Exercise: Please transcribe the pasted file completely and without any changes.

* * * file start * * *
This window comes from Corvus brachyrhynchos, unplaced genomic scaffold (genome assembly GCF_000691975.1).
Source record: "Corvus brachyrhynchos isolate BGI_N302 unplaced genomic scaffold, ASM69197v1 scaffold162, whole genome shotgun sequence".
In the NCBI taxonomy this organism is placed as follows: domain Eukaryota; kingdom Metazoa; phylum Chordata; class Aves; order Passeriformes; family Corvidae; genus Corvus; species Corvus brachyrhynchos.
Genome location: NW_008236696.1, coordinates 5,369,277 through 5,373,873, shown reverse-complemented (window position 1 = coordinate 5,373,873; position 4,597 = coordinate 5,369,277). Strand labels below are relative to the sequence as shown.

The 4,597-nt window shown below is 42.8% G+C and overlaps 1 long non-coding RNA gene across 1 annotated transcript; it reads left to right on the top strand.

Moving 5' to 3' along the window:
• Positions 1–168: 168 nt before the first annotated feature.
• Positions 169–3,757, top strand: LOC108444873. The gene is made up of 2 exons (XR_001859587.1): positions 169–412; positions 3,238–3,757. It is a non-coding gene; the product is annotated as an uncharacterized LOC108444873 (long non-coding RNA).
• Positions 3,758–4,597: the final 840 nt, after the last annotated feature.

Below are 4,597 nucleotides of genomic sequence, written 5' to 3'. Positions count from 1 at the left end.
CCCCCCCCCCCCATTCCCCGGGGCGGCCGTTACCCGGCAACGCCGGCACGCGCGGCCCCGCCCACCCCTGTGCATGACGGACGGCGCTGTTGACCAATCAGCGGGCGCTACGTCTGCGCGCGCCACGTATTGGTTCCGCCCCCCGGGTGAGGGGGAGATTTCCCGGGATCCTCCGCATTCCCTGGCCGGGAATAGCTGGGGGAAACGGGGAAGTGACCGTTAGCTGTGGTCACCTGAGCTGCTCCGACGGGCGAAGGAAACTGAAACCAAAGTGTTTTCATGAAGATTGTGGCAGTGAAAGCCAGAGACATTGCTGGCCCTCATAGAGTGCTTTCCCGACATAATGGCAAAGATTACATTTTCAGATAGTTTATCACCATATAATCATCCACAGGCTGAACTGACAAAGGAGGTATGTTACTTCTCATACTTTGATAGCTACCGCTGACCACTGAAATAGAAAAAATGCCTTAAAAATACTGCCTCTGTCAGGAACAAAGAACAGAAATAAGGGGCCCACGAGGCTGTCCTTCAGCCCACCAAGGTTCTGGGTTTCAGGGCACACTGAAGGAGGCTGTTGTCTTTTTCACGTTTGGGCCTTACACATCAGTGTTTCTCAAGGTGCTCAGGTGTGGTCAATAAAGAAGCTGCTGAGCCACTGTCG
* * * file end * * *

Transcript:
This window comes from Corvus brachyrhynchos, unplaced genomic scaffold (genome assembly GCF_000691975.1).
Source record: "Corvus brachyrhynchos isolate BGI_N302 unplaced genomic scaffold, ASM69197v1 scaffold162, whole genome shotgun sequence".
In the NCBI taxonomy this organism is placed as follows: domain Eukaryota; kingdom Metazoa; phylum Chordata; class Aves; order Passeriformes; family Corvidae; genus Corvus; species Corvus brachyrhynchos.
Genome location: NW_008236696.1, coordinates 5,369,277 through 5,373,873, shown reverse-complemented (window position 1 = coordinate 5,373,873; position 4,597 = coordinate 5,369,277). Strand labels below are relative to the sequence as shown.

The 4,597-nt window shown below is 42.8% G+C and overlaps 1 long non-coding RNA gene across 1 annotated transcript; it reads left to right on the top strand.

Moving 5' to 3' along the window:
• Positions 1–168: 168 nt before the first annotated feature.
• Positions 169–3,757, top strand: LOC108444873. The gene is made up of 2 exons (XR_001859587.1): positions 169–412; positions 3,238–3,757. It is a non-coding gene; the product is annotated as an uncharacterized LOC108444873 (long non-coding RNA).
• Positions 3,758–4,597: the final 840 nt, after the last annotated feature.

Below are 4,597 nucleotides of genomic sequence, written 5' to 3'. Positions count from 1 at the left end.
CCCCCCCCCCCCATTCCCCGGGGCGGCCGTTACCCGGCAACGCCGGCACGCGCGGCCCCGCCCACCCCTGTGCATGACGGACGGCGCTGTTGACCAATCAGCGGGCGCTACGTCTGCGCGCGCCACGTATTGGTTCCGCCCCCCGGGTGAGGGGGAGATTTCCCGGGATCCTCCGCATTCCCTGGCCGGGAATAGCTGGGGGAAACGGGGAAGTGACCGTTAGCTGTGGTCACCTGAGCTGCTCCGACGGGCGAAGGAAACTGAAACCAAAGTGTTTTCATGAAGATTGTGGCAGTGAAAGCCAGAGACATTGCTGGCCCTCATAGAGTGCTTTCCCGACATAATGGCAAAGATTACATTTTCAGATAGTTTATCACCATATAATCATCCACAGGCTGAACTGACAAAGGAGGTATGTTACTTCTCATACTTTGATAGCTACCGCTGACCACTGAAATAGAAAAAATGCCTTAAAAATACTGCCTCTGTCAGGAACAAAGAACAGAAATAAGGGGCCCACGAGGCTGTCCTTCAGCCCACCAAGGTTCTGGGTTTCAGGGCACACTGAAGGAGGCTGTTGTCTTTTTCACGTTTGGGCCTTACACATCAGTGTTTCTCAAGGTGCTCAGGTGTGGTCAATAAAGAAGCTGCTGAGCCACTGTCG